Electrocardiogram, Right Chest Lead

Electrocardiogram, Right Chest Lead

Unlike a standard 12-lead electrocardiogram (ECG), used primarily to evaluate left ventricular function, a right chest lead ECG reflects right ventricular function and provides clues to damage or dysfunction in this chamber. You might need to perform a right chest lead ECG for a patient with an inferior wall myocardial infarction (MI) and suspected right ventricular involvement. Between 25% and 50% of patients with this type of MI have right ventricular involvement.

Early identification of a right ventricular MI is essential because its treatment differs from treatment for other MIs. For instance, in left ventricular MI, treatment involves administering IV fluids judiciously to prevent heart failure. Conversely, in right ventricular MI, treatment typically requires administration of IV fluids to maintain adequate filling pressures on the right side of the heart. This helps the right ventricle eject an adequate volume of blood at an adequate pressure.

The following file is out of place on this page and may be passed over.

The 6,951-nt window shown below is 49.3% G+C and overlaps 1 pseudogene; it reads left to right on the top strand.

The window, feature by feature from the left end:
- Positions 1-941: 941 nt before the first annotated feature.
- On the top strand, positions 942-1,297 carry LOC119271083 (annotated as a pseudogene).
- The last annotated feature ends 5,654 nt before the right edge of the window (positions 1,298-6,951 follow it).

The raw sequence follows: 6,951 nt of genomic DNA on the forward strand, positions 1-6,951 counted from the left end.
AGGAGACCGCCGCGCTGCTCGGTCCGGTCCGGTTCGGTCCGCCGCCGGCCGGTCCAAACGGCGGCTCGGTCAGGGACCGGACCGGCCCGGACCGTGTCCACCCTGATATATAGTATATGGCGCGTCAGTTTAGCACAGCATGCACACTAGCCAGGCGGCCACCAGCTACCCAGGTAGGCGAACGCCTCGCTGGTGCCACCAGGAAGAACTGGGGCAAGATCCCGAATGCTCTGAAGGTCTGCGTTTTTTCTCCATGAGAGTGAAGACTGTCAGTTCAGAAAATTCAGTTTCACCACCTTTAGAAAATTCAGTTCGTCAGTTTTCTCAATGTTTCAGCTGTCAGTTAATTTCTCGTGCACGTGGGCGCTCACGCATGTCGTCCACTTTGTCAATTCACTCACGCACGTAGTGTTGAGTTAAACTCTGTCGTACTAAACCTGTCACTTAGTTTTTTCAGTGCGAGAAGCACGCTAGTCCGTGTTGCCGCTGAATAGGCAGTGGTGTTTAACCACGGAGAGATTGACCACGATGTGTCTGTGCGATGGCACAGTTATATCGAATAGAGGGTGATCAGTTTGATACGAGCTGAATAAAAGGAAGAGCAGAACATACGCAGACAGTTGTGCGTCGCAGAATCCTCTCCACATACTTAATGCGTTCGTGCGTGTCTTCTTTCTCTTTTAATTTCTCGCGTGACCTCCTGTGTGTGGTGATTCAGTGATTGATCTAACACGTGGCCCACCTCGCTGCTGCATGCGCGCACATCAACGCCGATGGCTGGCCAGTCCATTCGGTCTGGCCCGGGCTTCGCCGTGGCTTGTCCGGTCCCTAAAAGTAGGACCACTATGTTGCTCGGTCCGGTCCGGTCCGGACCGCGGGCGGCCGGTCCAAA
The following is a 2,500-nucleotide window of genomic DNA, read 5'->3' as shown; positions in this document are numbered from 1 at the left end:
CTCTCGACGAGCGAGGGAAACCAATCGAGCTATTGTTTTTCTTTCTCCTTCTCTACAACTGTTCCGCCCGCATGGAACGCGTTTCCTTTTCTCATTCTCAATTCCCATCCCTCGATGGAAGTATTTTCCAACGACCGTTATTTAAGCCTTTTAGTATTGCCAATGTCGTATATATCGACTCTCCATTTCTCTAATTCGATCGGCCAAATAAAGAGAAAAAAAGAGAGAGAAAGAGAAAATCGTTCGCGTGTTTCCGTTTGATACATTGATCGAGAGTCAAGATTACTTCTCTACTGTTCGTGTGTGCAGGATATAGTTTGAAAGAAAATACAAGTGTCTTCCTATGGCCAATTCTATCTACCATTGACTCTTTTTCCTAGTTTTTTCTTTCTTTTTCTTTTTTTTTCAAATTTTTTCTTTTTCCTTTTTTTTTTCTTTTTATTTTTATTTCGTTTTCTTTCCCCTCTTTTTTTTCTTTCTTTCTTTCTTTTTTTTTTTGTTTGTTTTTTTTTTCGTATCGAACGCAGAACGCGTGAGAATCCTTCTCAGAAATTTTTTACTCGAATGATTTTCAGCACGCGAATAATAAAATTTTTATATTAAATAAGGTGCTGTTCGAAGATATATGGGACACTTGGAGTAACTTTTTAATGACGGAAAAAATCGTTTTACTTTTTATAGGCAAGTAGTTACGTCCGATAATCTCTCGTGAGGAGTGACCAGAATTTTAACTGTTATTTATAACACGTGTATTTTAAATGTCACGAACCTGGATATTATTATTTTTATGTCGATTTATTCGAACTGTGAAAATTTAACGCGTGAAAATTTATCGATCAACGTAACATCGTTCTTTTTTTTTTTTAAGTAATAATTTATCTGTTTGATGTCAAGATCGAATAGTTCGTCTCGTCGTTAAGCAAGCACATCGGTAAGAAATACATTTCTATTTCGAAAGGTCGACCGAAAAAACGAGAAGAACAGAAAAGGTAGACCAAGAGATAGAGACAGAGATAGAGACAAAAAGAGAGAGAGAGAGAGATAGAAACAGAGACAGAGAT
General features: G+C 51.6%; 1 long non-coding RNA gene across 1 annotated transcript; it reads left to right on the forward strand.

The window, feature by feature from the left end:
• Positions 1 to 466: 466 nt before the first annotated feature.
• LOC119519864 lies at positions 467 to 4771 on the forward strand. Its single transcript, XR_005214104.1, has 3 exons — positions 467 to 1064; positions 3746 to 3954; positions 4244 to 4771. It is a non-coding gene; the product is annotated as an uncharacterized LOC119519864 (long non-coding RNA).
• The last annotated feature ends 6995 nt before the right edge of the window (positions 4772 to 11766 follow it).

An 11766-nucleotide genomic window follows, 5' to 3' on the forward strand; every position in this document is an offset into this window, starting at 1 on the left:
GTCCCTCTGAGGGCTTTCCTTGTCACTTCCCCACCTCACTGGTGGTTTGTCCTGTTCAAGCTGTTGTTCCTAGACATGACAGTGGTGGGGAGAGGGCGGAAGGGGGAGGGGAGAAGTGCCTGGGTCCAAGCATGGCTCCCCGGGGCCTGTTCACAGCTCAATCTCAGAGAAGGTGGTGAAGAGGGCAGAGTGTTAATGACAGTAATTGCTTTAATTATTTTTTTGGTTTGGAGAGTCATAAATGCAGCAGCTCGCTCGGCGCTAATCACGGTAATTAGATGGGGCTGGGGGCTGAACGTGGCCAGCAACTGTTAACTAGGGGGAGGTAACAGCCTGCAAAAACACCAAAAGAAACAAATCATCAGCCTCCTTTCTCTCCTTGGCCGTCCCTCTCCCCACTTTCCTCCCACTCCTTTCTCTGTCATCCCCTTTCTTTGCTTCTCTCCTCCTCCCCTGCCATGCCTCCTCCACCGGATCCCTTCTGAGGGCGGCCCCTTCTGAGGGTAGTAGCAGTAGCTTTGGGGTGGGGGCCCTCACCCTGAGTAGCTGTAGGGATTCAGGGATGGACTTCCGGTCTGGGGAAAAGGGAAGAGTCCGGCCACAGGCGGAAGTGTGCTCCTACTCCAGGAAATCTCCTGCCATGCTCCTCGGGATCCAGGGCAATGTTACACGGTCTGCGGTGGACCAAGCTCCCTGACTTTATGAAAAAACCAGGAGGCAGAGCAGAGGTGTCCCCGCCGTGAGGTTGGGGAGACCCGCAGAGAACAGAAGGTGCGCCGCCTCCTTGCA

Preparation of Equipment

Place the ECG machine close to the patient’s bed. Plug the cord into the wall outlet or, if the machine is battery operated, ensure functioning. Turn on the machine, and input the required patient information. Keep the patient away from electrical fixtures and power cords.

Jul 21, 2016 | Posted by in NURSING | Comments Off on Electrocardiogram, Right Chest Lead

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